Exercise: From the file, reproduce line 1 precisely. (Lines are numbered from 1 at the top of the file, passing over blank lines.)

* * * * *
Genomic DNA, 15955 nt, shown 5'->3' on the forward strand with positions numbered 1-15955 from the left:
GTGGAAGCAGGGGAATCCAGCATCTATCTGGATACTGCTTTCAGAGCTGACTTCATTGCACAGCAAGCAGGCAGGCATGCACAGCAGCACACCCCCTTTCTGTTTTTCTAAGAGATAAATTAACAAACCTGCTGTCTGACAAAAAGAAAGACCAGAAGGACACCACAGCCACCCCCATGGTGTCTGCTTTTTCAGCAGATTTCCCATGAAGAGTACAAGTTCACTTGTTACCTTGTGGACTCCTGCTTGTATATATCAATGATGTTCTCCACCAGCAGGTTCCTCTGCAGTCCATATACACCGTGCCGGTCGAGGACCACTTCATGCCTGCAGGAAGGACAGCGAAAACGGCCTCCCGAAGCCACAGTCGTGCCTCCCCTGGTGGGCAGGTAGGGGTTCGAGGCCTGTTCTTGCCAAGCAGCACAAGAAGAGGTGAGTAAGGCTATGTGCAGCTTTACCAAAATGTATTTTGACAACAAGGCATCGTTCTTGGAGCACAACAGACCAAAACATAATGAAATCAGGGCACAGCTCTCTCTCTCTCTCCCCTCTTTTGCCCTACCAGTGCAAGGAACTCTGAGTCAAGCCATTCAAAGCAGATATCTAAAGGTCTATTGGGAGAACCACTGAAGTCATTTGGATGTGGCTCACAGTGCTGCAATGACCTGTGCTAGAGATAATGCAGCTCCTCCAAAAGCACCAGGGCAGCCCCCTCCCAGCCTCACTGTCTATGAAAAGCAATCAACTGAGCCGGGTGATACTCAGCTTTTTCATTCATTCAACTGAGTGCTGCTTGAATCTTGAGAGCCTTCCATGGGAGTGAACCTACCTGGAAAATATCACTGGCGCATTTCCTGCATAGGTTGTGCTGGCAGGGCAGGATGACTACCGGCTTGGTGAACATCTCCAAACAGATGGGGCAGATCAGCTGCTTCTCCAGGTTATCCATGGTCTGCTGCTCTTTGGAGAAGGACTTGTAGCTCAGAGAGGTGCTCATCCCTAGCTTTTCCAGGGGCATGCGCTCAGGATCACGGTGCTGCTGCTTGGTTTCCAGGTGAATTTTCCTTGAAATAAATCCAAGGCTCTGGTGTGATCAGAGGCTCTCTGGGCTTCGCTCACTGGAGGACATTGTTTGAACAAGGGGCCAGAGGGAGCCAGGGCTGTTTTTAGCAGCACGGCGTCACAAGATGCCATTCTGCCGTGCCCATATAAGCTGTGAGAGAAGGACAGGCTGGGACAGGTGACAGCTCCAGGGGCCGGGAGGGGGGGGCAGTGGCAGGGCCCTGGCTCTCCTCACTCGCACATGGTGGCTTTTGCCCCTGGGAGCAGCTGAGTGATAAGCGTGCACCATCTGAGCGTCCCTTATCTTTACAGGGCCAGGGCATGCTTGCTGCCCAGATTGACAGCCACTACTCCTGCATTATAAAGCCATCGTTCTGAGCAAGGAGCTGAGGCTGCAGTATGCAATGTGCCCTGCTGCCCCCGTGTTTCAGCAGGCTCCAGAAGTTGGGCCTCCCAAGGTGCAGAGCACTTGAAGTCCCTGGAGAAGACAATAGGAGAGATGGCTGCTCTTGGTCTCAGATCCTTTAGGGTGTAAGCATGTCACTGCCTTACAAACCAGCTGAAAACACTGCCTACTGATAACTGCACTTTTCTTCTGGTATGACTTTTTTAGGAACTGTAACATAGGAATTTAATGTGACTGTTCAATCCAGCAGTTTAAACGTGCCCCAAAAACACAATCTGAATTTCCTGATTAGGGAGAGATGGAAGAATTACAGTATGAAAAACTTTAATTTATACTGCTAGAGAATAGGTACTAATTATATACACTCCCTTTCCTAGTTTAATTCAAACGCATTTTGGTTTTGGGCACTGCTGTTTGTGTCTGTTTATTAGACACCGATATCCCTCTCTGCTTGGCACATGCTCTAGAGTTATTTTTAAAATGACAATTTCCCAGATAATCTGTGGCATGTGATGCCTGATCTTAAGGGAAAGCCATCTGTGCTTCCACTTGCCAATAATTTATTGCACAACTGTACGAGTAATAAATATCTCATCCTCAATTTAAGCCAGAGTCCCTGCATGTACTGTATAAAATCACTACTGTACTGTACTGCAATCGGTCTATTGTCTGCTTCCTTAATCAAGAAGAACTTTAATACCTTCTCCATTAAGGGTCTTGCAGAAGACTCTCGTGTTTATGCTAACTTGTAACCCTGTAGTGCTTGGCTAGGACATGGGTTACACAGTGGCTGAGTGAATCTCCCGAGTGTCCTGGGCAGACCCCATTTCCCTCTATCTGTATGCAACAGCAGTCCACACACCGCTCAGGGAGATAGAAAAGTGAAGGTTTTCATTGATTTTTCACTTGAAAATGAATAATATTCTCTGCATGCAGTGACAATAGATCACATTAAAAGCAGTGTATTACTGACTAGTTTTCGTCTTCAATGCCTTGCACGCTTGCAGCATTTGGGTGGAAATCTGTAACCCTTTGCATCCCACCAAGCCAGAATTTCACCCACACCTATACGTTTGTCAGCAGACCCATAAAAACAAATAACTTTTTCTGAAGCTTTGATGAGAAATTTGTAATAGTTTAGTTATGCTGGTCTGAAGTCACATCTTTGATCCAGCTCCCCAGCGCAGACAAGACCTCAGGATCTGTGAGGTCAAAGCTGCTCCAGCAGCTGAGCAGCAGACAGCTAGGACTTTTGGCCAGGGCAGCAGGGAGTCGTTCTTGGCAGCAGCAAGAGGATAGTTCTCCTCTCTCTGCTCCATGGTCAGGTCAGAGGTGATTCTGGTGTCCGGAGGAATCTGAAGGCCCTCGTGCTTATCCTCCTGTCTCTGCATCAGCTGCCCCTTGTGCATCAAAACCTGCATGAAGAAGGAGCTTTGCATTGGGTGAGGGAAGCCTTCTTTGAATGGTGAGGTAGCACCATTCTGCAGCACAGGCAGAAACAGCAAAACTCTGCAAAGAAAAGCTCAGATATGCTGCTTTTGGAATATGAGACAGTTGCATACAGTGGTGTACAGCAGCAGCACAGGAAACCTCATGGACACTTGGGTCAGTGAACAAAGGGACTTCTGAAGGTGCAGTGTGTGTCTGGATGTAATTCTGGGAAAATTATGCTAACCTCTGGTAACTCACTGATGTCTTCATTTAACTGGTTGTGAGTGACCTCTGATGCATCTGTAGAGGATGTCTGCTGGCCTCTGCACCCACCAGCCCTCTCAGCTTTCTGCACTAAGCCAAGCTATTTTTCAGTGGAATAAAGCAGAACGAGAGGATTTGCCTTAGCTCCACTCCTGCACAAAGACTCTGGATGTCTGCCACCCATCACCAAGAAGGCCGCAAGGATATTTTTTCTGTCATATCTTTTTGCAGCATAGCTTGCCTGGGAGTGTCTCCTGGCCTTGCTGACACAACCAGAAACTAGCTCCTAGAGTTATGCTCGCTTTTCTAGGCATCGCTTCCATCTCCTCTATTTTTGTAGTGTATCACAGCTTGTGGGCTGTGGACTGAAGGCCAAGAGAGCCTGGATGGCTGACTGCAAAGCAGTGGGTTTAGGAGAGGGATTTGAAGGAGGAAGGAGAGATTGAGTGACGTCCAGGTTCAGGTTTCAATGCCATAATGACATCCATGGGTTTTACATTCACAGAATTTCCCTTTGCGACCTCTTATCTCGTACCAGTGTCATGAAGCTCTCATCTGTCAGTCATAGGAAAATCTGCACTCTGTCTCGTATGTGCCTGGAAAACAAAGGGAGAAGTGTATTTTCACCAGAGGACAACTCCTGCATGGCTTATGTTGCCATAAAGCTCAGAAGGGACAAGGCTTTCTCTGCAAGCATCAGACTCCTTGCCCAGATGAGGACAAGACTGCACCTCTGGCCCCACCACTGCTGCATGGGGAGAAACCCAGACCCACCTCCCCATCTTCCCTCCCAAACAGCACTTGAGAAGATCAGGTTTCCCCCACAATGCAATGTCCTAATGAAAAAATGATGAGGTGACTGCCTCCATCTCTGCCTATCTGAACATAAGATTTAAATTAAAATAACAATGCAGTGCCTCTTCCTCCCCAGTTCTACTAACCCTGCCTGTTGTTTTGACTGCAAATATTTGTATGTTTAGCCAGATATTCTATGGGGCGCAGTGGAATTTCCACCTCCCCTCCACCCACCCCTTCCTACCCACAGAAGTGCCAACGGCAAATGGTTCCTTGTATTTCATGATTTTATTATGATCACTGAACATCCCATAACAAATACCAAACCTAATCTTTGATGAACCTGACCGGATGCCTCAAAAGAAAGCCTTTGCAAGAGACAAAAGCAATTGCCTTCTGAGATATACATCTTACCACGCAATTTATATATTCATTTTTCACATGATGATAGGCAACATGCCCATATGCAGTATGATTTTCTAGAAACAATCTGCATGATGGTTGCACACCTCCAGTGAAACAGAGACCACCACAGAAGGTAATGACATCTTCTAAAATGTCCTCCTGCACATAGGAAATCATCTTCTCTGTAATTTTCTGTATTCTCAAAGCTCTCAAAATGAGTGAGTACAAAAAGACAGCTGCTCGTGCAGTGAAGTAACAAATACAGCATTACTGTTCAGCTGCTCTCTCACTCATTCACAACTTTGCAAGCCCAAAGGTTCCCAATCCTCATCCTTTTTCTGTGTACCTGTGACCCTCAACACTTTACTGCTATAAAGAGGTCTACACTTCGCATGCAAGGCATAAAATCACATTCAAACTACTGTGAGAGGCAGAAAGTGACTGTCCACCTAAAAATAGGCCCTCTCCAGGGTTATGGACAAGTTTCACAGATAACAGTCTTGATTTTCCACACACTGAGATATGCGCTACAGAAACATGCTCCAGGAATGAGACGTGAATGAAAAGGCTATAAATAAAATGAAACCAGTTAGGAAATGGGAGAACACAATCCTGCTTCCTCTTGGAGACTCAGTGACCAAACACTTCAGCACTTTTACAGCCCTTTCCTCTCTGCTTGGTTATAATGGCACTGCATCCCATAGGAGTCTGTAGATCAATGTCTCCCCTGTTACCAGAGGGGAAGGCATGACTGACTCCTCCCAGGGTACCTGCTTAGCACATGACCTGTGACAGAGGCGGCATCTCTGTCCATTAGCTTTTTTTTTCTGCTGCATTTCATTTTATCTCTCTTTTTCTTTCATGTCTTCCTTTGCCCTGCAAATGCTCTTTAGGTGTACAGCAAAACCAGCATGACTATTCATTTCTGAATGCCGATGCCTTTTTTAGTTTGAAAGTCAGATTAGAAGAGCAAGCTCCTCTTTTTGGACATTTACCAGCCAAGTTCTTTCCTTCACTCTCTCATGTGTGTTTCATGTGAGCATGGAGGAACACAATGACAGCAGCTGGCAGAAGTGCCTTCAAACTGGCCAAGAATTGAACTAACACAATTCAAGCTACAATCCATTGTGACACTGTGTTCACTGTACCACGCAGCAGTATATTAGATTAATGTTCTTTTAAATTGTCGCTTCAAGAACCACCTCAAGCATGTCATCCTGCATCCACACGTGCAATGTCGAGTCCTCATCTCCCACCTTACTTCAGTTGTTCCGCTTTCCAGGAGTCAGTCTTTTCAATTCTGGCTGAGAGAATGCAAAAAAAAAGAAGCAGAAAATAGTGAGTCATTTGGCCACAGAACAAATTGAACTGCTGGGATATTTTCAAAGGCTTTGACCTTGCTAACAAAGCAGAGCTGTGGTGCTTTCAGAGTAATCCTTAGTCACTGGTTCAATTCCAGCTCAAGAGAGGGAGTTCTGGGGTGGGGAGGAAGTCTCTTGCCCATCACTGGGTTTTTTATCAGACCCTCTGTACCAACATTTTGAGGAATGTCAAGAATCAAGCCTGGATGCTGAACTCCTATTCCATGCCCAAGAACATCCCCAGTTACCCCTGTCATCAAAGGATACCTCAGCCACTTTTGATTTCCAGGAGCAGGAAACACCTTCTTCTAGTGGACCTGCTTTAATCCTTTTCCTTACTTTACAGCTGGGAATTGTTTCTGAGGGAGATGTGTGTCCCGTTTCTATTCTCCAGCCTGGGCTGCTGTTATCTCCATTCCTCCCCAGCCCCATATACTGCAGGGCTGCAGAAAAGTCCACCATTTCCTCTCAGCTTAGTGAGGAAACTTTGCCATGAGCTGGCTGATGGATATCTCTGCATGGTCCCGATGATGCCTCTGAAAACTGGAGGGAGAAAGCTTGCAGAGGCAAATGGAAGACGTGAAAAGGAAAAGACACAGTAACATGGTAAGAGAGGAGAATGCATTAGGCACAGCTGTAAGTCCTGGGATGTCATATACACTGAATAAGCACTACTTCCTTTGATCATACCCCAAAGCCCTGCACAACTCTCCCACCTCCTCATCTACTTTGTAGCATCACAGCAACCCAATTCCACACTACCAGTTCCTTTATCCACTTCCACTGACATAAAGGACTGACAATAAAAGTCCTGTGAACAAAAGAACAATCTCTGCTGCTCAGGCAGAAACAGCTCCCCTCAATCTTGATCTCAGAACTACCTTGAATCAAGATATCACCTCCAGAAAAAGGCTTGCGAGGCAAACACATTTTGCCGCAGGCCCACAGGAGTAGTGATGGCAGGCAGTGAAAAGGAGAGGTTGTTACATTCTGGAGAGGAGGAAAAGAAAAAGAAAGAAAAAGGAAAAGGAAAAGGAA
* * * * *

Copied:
Genomic DNA, 15955 nt, shown 5'->3' on the forward strand with positions numbered 1-15955 from the left: